Perhaps we find we judge ourselves constantly in life, feeling we are not good enough, this is wrong or that is wrong, we are never as perfect as everyone else feels. Well certainly this will show up. We will have days when we are very aware of this mental patterning. And it will feel desperately uncomfortable. Perhaps the class is physically demanding, or focuses on hips and our hips are tights, so we feel really rubbish about ourselves. Well here is the opportunity to try and figure out what is underneath those negative tendencies, what is driving them, where is it, what is it?
And other days we are at one with ourselves, the practice is a joy, our body does what we want it to do and we love yoga. We want to practice it all the time because it helps us feel better about ourselves. We feel we are healed, we want to share yoga with everyone, it is the way!!! And this is great. Until we have a sponge class. And it all comes back again. And we realise that we are still not healed, that stuff is still there. SIgh. Will we ever accept ourselves as we are.
Well yes. Over time. And with practice. The more we learn to recognise that it is just our thinking that is making us feel this way or that way, then the more we are able to change those thought patterns and the habits and the negative tendencies. And this is yet another reason that I love yoga. for it gives us just what we need, when we need it most. You just have to learn - as with life - to let it go.
I mean there is a whole other issue here about working say, on hips, or the heart and what that throws up for us, because we sit on a lot of emotions and they get stuck in our hips and our practice can start to bring this up and this can make us feel angry and frustrated and tearful and irritated, and this should be embraced for it means the stuff is coming up for us to acknowledge (not get involved with) and let go...gone, hoorah, lighter body, happier hips.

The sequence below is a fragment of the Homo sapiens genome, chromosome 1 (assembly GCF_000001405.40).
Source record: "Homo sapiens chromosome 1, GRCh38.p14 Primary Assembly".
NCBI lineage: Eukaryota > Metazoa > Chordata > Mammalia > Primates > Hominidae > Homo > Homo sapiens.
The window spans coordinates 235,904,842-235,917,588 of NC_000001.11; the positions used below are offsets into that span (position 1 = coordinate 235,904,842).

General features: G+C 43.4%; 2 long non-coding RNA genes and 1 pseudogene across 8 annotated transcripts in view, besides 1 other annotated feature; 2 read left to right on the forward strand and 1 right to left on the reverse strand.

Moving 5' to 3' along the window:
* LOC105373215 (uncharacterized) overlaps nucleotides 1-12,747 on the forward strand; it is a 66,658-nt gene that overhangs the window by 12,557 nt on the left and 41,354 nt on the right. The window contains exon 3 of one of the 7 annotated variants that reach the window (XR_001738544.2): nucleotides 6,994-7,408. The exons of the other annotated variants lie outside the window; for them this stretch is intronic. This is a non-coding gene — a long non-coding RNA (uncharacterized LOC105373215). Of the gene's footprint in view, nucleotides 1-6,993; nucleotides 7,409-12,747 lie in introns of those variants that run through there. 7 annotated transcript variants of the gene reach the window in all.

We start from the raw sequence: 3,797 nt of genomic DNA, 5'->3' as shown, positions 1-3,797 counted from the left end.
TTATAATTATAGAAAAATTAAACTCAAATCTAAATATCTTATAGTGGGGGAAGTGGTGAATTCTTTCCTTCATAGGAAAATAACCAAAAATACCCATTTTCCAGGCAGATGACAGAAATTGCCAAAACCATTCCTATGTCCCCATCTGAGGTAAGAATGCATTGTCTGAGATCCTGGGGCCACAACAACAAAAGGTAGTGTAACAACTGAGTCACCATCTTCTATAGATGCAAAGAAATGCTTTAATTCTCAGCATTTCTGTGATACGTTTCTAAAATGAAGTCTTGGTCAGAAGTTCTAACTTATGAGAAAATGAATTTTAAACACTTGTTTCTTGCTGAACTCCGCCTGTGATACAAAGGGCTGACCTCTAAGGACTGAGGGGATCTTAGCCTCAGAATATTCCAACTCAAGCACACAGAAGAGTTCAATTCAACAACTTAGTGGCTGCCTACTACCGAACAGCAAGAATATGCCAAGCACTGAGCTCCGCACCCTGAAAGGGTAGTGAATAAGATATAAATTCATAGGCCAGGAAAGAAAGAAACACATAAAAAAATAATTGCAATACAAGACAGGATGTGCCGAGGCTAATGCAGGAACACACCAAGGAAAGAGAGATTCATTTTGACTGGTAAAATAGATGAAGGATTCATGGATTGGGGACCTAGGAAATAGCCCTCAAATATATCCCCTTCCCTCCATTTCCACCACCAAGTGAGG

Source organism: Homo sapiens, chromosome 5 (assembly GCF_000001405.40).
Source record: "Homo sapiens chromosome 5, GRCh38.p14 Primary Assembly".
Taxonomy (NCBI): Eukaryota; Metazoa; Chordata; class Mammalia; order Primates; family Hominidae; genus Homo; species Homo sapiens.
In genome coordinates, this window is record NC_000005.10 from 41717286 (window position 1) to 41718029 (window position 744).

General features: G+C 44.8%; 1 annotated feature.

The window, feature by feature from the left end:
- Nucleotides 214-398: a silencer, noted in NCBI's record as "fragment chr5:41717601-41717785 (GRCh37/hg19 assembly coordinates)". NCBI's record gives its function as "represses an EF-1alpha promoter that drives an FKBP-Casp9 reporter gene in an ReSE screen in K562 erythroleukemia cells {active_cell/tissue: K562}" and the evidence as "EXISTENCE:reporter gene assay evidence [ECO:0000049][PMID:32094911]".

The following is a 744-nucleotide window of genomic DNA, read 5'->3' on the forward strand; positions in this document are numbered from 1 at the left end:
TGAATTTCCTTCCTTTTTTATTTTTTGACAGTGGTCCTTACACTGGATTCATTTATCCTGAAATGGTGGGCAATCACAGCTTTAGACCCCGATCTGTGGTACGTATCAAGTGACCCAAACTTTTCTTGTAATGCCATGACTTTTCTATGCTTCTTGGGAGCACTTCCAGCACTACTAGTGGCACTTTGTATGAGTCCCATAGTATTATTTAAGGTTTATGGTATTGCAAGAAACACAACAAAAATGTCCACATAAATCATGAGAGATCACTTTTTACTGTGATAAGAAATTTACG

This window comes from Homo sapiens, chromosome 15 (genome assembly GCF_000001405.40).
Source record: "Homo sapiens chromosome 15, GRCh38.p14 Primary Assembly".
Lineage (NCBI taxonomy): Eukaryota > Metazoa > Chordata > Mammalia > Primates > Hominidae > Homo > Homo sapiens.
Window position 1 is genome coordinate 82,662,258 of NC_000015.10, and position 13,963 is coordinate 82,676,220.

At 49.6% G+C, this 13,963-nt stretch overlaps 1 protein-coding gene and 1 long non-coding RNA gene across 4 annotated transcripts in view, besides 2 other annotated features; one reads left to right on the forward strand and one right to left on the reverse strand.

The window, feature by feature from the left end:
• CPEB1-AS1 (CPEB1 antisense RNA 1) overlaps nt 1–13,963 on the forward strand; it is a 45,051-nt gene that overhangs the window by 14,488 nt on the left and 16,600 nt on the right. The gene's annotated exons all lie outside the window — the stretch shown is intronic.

The heart too of course, lots of stuff gets stuck here, so we do backbends and it makes us feel terrible vulnerable and sometimes sad and sometimes happy and sometimes terribly exposed and we feel all those emotions that we have been held there all this time, the old stuff, the new stuff, the broken hearts and all that pain. Sometimes it is terribly challenging and sometimes it is terribly enlightening.
Whatever arises, try not to take it home with you, try not to react to it, try not to get attached to it, or run away from it. Like a vinyasa, it arises, it abides and it dissolves. As we will do one day. Sponge practices are great for recognising and experiencing this and who knows what will happen the more we work with this, become aware of this, noticing our automatic ways of reacting...
"The truth is that our finest moments are most likely to occur when we are feeling deeply uncomfortable, unhappy or unfulfilled. For it is only in such moments, propelled by our discomfort, that we are likely to step out of our ruts and start searching for different ways or truer answers". M Scott Peck
With gratitude x